Continuing our journey:
If you went to Dangars Falls, you can take the Dangars Road to the Waterfall Way and head towards Dorrigo-Coffs. A short stop at Ebor is another excellent opportunity to see a waterfall and the interchange toward the dominance of ecosystems over the geological formation. At least that seems to be what happens. However, a couple of things combine to form a microclimate and local ecosystems. The landscape here has some of the characteristics that you will see further down the mountain. The tree canopy here is open, and you still see plenty of the sky. Further down the escarpment, filtered light dominates.
Lush vegetation surrounds Ebor and the Guy Fawkes River, creating captured views with majestic bird and animal life. If you are lucky, you will see some lyrebirds and plenty of parrots and small insect-eating bird. The walk around the falls is a wonder of geological formations, and abundant water.
The north-south line of the Guy Fawkes River cuts through the Demon fault line, an old crack in the landscape. In the south of, the Guy Fawkes Park, the Ebor volcano spewed lava across the landscape. The gap created the Ebor Falls, with their unusual organ pipe-like rock formations. The Basalt crystalline formations are similar to the Giants Causeway in Ireland. (https://www.nationalparks.nsw.gov.au/things-to-do/lookouts/ebor-falls/learn-more#:~:text=in%20Gumbaynggir%20language.-,Unique%20geology,organ%20pipe%2Dlike%20rock%20formations.) One species to watch out for is the endangered Brush Tail Wallaby. This small marsupial is relatively easy to approach, and if you are quiet will stay around long enough to get a picture or short video.
The drive from Ebor to Dorrigo takes you through some spectacular rolling countryside and the wettest parts of NSW. Walking into the Dorrigo canyon, there are giant trees, abundant birds and subtropical rainforest plants. Beginning at the treetops walk will help to get a feel for the size and shape of the canyons that slice into the mountainous terrain. The walks from the information centre make the gradient of the canyon walls apparent. Still, the dense vegetation hides the real scale of the area.
From the mid-1850s timber was collected here. The massive red cedar trees are often listed and are the most obvious of these giant trees to be removed. Loggers felled many trees over the next century. Oxen were used to haul massive trunks up great distance and height. It is difficult for us to imagine the effort and work required to remove tonnes of trees out of these confined spaces. Nearly 120 years later, it is also difficult to imagine the devastating consequences. Walking into the forest, you can see stumps several times the height of an adult with the springboard holes in the side. But how did they manage to extricate those things?
Closer to the coast, we enter a higher rainfall location and taller forest. The rain is substantially adiabatic. Rising coastal air that is moist and warm at sea level moves inland and up the mountains in the evening. As the air moves up the mountain, it cools to the dew point and drops its moisture as precipitation. Sometimes it is foggy and misty quite often it is raining. The trees in the forest also pump large amounts of water into the atmosphere. Rainforests rely on natural precipitation, but they also add to the water-laden air. The positive feedback enhances the rain and humidity of the lower canopies.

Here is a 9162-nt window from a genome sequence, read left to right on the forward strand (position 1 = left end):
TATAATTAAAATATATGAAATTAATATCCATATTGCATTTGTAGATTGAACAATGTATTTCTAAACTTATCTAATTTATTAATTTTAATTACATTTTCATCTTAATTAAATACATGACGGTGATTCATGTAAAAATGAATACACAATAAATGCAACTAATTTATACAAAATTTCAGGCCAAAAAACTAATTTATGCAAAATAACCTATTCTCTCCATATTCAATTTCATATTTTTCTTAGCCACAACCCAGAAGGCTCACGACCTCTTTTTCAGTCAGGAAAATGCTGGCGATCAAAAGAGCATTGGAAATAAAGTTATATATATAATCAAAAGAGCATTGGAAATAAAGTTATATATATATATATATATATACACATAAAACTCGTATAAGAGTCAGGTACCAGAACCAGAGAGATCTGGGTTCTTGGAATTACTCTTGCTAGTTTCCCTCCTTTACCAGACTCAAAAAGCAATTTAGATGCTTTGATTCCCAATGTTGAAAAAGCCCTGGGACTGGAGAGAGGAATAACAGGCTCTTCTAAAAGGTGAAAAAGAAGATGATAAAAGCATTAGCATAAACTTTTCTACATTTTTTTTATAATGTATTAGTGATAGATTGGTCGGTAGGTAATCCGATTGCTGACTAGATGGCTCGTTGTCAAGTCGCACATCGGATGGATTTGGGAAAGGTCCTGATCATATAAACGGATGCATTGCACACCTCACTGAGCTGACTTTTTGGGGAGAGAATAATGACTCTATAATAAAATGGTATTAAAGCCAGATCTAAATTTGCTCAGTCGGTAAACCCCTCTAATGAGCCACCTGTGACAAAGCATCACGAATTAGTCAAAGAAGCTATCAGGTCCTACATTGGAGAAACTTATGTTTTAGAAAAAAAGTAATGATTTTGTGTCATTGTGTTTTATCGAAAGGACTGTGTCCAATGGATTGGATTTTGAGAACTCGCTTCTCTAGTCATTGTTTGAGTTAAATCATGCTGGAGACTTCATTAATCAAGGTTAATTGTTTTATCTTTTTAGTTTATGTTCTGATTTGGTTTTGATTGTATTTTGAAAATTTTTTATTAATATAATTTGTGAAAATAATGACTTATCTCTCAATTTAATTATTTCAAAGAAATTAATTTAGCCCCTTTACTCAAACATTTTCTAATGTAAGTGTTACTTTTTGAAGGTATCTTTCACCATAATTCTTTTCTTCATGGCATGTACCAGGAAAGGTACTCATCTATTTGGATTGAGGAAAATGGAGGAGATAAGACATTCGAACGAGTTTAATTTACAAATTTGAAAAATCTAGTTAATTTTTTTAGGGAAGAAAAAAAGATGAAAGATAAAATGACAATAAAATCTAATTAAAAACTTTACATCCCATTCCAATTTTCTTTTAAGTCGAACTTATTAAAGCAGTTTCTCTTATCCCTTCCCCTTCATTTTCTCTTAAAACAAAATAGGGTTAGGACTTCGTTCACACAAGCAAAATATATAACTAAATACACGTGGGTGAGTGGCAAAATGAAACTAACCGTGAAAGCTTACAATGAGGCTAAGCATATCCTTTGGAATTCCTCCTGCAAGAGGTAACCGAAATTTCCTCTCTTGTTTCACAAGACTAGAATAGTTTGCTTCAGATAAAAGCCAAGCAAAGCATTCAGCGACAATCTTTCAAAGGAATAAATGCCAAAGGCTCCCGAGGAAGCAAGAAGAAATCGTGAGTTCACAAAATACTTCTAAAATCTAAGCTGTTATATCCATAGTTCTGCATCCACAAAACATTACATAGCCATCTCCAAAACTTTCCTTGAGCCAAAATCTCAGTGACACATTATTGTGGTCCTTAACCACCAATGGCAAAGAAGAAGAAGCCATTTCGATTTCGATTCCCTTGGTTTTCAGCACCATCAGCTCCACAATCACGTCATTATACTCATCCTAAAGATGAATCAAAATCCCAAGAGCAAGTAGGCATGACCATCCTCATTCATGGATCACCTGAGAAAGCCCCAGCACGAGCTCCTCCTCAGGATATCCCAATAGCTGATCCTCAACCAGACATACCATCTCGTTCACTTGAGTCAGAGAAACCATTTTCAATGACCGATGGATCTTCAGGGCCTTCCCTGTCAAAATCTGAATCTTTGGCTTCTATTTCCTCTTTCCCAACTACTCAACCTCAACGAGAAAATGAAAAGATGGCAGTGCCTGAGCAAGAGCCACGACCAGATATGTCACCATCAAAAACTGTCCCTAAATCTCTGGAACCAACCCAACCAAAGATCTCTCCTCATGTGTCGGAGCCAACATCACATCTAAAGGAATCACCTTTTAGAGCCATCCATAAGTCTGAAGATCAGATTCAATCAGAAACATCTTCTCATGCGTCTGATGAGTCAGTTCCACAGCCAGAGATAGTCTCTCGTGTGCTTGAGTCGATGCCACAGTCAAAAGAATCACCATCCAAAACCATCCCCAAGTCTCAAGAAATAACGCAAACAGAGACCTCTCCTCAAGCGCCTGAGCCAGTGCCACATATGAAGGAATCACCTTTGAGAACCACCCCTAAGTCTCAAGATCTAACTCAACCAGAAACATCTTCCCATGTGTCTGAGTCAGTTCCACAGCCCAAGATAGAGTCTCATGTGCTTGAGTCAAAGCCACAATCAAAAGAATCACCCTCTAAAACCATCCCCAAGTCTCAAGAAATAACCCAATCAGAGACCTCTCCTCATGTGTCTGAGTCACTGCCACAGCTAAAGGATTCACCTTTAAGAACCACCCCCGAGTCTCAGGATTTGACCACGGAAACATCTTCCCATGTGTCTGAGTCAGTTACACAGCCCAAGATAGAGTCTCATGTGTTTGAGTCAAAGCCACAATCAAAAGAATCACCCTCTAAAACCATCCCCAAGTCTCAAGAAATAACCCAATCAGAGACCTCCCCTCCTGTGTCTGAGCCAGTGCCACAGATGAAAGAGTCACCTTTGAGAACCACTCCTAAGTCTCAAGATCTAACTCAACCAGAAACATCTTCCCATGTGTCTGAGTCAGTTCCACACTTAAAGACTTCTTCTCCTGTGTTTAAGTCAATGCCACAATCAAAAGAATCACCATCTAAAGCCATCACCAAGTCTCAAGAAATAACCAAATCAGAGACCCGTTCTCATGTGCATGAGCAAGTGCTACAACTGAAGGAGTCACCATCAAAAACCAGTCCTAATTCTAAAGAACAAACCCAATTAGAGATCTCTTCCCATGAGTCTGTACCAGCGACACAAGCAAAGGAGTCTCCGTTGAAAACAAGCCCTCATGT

One of the crucial processes on this part of the forest is the detritus removal. Many tones of vegetative-and animal material fall to the forest floor every day. The activity of breaking it down and recovering nutrients by living things is an essential part of the cycle of the ecosystem. Some fall into plants that grow on the sides of trees. It is consumed by plants, fungi and insects that are in turn consumed by birds and larger animals. In Australian forest ecosystems, the largest animals are platypus wallaby’s and echidnas, on the ground. In the air bee-eaters and larger birds like owls, tawny frogmouth, eagles patrol the sky. on the ground predators like snakes and reptiles of all sizes to recycle the nutrients. The ecosystem energy cycle is precariously balanced; it is continually changing, renewing and breaking down.
The geomorphology and biological processes are in constant tension. While vegetation tenaciously holds the valley sides together and keeps the nutrient load within the forest, water tries to rip it away. Everything looks still, but the mega forces of nature are in constant tension to cause change.
Take time to watch and enjoy the various landscapes you are in and imagine the scale of the forces. Living forests and geomorphology are challenging each other for supremacy. The battle is a high energy struggle to shape the landscape. Without human interference, there is a tentative balance that has come together over eons.